Do you provide bedding and towels for hunters? 


We provide bedding for all guided hunters. We do not provide bedding for self-guided hunters or drop camps. All hunters are responsible for bringing their own towels and toiletries. 
 
Do you hunt private or public land? 


All AEI guided and self-guided hunts take place on public land; Gunnison National Forest, Gunnison BLM or the Collegiate Peaks Wilderness where we have approximately 370,000 that we are permitted to guide in. Our semi-guided stand hunts are the only hunts conducted on private land (~2,000 acres). For these private land, stand-only hunts, we take a very small, limited number of hunters and generally of which are older hunters or have some physical limitations.

 

Do you need preference points to hunt in your area?

 

Yes and no. Depending on the season choice and whether or not you are a resident, you may or may not need preference points. 
Archery Elk - Residents need a minimum of 0 points. Non-residents need a minimum of 0 points. 1 preference point guarantees a draw for non-residents. 
Muzzleloader Elk - Residents need a minimum of 0 points. Non-residents need a minimum of 4 points. 1 preference point guarantees a draw for residents and 5 preference point guarantees a draw for non-residents
1st Rifle Elk - Residents need a minimum of 0 points. Non-residents need a minimum of 1 points. 1 preference point guarantees a draw for residents and 2 preference point guarantees a draw for non-residents.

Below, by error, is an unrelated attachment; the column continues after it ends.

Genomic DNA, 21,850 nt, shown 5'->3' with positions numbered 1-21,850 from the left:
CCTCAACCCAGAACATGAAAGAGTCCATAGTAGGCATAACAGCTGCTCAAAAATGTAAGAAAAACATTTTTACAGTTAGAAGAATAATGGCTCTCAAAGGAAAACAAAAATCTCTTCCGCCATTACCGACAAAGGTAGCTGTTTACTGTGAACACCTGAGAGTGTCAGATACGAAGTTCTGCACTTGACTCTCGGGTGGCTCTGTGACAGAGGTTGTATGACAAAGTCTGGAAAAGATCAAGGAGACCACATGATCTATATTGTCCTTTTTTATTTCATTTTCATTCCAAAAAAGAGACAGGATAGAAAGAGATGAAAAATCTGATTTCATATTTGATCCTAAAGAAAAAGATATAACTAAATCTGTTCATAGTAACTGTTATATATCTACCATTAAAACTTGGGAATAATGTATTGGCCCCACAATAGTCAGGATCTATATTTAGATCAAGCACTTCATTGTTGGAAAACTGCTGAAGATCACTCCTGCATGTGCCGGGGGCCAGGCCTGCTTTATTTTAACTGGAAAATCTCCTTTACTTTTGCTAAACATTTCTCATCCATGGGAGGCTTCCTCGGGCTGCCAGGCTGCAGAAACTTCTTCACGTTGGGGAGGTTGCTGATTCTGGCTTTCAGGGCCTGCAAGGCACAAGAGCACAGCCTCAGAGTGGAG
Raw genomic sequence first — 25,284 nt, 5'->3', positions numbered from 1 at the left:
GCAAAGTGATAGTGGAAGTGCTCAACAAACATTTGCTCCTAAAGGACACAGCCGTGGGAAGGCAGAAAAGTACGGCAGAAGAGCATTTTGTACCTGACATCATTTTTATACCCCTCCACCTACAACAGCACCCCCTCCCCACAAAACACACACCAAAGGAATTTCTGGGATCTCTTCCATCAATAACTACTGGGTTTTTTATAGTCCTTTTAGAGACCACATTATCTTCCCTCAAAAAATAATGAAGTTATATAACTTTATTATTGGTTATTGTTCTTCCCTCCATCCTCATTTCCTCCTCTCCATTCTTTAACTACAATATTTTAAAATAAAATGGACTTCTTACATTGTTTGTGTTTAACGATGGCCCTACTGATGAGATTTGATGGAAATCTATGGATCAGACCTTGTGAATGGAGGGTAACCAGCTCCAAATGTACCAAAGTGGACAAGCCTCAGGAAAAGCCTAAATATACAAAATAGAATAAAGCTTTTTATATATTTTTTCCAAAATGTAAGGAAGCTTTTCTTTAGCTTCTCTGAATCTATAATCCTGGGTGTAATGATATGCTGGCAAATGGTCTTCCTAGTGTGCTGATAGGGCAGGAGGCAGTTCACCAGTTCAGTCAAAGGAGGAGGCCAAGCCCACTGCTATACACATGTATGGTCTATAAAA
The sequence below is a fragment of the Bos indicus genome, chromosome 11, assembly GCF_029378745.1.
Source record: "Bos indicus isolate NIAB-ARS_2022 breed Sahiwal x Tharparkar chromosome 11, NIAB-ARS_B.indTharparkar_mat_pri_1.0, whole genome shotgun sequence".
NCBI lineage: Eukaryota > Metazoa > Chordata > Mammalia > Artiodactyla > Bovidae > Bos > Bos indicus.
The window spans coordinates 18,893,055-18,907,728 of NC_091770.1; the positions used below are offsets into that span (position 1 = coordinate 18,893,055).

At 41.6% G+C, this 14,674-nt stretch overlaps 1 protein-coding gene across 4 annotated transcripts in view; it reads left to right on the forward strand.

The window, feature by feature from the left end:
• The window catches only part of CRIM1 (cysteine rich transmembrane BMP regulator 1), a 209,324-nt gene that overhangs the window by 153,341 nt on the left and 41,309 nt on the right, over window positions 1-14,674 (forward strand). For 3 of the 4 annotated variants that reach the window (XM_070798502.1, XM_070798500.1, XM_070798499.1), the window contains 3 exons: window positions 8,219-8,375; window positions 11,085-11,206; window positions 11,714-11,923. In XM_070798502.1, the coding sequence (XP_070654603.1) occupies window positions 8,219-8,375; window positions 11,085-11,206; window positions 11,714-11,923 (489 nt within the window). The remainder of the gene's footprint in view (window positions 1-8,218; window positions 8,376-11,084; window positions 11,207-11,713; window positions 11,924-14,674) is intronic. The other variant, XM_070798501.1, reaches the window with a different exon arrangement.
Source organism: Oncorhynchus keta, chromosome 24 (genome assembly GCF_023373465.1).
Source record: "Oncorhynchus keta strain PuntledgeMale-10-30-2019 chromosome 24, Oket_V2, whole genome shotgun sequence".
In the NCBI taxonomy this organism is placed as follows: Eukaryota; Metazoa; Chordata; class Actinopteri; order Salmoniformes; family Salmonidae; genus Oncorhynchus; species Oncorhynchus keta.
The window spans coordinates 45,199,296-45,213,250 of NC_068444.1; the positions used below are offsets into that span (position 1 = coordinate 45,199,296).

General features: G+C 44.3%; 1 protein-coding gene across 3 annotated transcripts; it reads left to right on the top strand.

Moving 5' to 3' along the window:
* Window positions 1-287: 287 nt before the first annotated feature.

2nd Rifle Elk - This is currently an Over-the-Counter license for the bull tag. A cow tag is a draw only tag, but can be acquired with 0 preference points. 
Archery Deer (GMU 55) - Residents need a minimum of 4 points. Non-residents need a minimum of 7 points. 5 preference point guarantees a draw for residents and 8 preference point guarantees a draw for non-residents.
Muzzleloader Deer (GMU 55) - Residents need a minimum of 3 points. Non-residents need a minimum of 11 points. 4 preference point guarantees a draw for residents and 12 preference point guarantees a draw for non-residents.
3rd Rifle Deer (GMU 55) - Residents need a minimum of 5 points. Non-residents need a minimum of 13 points. 6 preference point guarantees a draw for residents and 14 preference point guarantees a draw for non-residents.
4th Rifle Deer (GMU 55) - Residents need a minimum of 9 points. Non-residents need a minimum of 20 points. 9 preference point guarantees a draw for residents and 20 preference point guarantees a draw for non-residents.
 
Which hunt is right for me? 

While we offer various hunting options, with a history of high shot opportunities, our hunts do not guarantee that you will kill an animal. What we do guarantee, is that our entire staff will work diligently to find the game, put you in a position to be successful and go above and beyond to create an epic overall experience! * All of our hunting options, except for the drop-camp, include food, lodging and pack-out services!
 
 
Fully-Guided Hunt – Our fully-guided elk hunts gives you the opportunity to hunt one-on-one or one-on-two with an experienced 
hunting guide. A fully-guided hunt is our most successful hunt option. This hunt takes place on nearly 370,000 acres of Gunnison 
National Forest and the Collegiate Peaks Wilderness. This option entails hunting hard; hiking and covering as much ground as 
possible to find the game. This is a great option for those looking for a challenging but rewarding style of hunting. You should be 
ready physically for mountainous and rugged terrain although we try and adapt the areas we focus on to each person’s physical